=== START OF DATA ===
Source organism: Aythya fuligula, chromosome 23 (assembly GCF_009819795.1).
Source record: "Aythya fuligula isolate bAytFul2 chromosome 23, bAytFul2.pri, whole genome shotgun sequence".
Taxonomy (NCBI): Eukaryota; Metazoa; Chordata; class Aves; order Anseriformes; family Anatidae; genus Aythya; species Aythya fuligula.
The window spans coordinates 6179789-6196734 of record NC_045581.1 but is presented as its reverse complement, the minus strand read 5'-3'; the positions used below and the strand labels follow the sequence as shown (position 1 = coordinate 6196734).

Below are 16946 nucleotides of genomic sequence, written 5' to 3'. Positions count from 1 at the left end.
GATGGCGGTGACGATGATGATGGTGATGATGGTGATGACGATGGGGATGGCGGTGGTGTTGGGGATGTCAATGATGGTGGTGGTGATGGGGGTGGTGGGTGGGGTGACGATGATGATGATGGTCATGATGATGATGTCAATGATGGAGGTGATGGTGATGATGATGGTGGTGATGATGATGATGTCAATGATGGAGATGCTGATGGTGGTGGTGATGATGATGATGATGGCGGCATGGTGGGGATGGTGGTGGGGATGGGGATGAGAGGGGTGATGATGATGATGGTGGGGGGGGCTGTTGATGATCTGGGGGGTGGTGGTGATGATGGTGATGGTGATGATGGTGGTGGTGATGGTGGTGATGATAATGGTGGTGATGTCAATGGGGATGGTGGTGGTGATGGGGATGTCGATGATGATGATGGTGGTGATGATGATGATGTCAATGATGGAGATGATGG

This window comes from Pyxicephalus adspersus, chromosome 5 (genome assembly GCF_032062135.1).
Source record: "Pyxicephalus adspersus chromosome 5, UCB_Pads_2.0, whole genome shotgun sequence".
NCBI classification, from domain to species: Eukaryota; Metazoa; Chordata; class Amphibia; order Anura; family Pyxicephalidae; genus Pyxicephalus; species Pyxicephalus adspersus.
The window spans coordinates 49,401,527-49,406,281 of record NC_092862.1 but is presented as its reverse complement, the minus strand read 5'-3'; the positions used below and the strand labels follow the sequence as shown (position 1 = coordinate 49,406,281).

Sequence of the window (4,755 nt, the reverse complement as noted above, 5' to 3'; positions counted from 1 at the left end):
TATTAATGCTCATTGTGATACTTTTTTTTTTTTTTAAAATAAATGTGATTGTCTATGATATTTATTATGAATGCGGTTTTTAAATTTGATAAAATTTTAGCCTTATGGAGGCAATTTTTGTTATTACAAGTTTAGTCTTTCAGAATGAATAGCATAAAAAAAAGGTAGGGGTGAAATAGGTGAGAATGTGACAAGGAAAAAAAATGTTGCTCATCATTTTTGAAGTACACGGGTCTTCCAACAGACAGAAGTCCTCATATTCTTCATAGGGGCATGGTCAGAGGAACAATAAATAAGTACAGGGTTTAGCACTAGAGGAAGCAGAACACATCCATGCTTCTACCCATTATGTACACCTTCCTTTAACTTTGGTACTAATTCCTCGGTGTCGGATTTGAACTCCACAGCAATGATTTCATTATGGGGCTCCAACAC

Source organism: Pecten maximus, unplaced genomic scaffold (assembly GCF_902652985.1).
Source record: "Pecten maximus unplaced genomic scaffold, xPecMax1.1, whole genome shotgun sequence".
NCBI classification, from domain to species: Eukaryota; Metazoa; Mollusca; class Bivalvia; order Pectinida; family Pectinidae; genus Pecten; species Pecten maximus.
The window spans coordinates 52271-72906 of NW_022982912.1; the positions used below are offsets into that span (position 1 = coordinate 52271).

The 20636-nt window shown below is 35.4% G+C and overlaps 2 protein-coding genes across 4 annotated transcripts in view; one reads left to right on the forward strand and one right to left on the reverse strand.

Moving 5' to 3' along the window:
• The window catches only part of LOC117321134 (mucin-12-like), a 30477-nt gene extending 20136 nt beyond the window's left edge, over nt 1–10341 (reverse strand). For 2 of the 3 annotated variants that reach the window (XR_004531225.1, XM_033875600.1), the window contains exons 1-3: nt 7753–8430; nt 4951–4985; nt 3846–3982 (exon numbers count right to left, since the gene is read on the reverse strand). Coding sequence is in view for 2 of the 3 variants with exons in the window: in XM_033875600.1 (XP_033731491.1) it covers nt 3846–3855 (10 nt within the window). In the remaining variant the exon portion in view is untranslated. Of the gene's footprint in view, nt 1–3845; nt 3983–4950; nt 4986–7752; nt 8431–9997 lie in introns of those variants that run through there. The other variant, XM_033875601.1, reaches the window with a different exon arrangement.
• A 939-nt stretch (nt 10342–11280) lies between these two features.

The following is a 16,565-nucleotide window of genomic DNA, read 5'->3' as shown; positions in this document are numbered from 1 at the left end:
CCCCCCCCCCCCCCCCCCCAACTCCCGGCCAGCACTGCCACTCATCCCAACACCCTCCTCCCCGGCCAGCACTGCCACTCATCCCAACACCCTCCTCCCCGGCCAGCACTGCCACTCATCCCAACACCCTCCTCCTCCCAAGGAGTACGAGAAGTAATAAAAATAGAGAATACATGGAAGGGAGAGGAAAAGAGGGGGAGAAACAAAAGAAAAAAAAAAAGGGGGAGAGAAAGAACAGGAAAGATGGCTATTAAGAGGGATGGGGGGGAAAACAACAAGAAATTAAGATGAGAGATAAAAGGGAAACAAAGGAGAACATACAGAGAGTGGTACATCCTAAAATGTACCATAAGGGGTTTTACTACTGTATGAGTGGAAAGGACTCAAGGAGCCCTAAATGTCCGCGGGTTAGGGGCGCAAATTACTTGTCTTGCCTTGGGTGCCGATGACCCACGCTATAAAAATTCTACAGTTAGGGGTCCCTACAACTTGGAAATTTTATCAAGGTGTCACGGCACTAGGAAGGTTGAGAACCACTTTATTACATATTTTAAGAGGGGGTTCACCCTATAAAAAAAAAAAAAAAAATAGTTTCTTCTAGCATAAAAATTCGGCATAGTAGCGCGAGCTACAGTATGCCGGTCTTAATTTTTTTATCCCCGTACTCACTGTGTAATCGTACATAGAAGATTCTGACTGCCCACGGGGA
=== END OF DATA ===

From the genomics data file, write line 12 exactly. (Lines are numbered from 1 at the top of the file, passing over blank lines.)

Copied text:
TATTAATGCTCATTGTGATACTTTTTTTTTTTTTTAAAATAAATGTGATTGTCTATGATATTTATTATGAATGCGGTTTTTAAATTTGATAAAATTTTAGCCTTATGGAGGCAATTTTTGTTATTACAAGTTTAGTCTTTCAGAATGAATAGCATAAAAAAAAGGTAGGGGTGAAATAGGTGAGAATGTGACAAGGAAAAAAAATGTTGCTCATCATTTTTGAAGTACACGGGTCTTCCAACAGACAGAAGTCCTCATATTCTTCATAGGGGCATGGTCAGAGGAACAATAAATAAGTACAGGGTTTAGCACTAGAGGAAGCAGAACACATCCATGCTTCTACCCATTATGTACACCTTCCTTTAACTTTGGTACTAATTCCTCGGTGTCGGATTTGAACTCCACAGCAATGATTTCATTATGGGGCTCCAACAC